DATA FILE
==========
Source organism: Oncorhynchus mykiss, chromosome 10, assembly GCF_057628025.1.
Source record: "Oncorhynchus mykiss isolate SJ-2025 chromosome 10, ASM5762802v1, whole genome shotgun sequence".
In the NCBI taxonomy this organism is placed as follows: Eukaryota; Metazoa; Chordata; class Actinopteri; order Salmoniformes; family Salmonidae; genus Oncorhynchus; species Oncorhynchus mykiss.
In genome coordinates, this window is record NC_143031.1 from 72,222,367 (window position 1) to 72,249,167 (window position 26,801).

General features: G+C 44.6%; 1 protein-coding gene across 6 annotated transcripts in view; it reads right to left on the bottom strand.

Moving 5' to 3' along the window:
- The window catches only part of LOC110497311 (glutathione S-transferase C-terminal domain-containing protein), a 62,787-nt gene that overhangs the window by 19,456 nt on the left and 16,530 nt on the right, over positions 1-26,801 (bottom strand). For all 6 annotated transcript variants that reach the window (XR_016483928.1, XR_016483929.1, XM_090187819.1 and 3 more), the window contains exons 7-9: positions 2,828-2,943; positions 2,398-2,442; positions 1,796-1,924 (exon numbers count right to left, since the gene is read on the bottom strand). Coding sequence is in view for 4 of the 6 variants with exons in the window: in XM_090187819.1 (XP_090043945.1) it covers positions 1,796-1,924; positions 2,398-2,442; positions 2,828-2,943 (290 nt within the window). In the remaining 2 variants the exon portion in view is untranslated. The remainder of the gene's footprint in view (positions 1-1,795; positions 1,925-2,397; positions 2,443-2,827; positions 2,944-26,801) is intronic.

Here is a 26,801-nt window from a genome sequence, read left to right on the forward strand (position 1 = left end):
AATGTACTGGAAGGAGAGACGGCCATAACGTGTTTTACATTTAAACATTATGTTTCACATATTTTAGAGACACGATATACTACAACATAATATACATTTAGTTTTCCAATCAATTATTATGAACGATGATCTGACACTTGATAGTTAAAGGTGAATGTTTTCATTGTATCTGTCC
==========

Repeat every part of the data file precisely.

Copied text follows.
Source organism: Oncorhynchus mykiss, chromosome 10, assembly GCF_057628025.1.
Source record: "Oncorhynchus mykiss isolate SJ-2025 chromosome 10, ASM5762802v1, whole genome shotgun sequence".
In the NCBI taxonomy this organism is placed as follows: Eukaryota; Metazoa; Chordata; class Actinopteri; order Salmoniformes; family Salmonidae; genus Oncorhynchus; species Oncorhynchus mykiss.
In genome coordinates, this window is record NC_143031.1 from 72,222,367 (window position 1) to 72,249,167 (window position 26,801).

General features: G+C 44.6%; 1 protein-coding gene across 6 annotated transcripts in view; it reads right to left on the bottom strand.

Moving 5' to 3' along the window:
- The window catches only part of LOC110497311 (glutathione S-transferase C-terminal domain-containing protein), a 62,787-nt gene that overhangs the window by 19,456 nt on the left and 16,530 nt on the right, over positions 1-26,801 (bottom strand). For all 6 annotated transcript variants that reach the window (XR_016483928.1, XR_016483929.1, XM_090187819.1 and 3 more), the window contains exons 7-9: positions 2,828-2,943; positions 2,398-2,442; positions 1,796-1,924 (exon numbers count right to left, since the gene is read on the bottom strand). Coding sequence is in view for 4 of the 6 variants with exons in the window: in XM_090187819.1 (XP_090043945.1) it covers positions 1,796-1,924; positions 2,398-2,442; positions 2,828-2,943 (290 nt within the window). In the remaining 2 variants the exon portion in view is untranslated. The remainder of the gene's footprint in view (positions 1-1,795; positions 1,925-2,397; positions 2,443-2,827; positions 2,944-26,801) is intronic.

Here is a 26,801-nt window from a genome sequence, read left to right on the forward strand (position 1 = left end):
AATGTACTGGAAGGAGAGACGGCCATAACGTGTTTTACATTTAAACATTATGTTTCACATATTTTAGAGACACGATATACTACAACATAATATACATTTAGTTTTCCAATCAATTATTATGAACGATGATCTGACACTTGATAGTTAAAGGTGAATGTTTTCATTGTATCTGTCC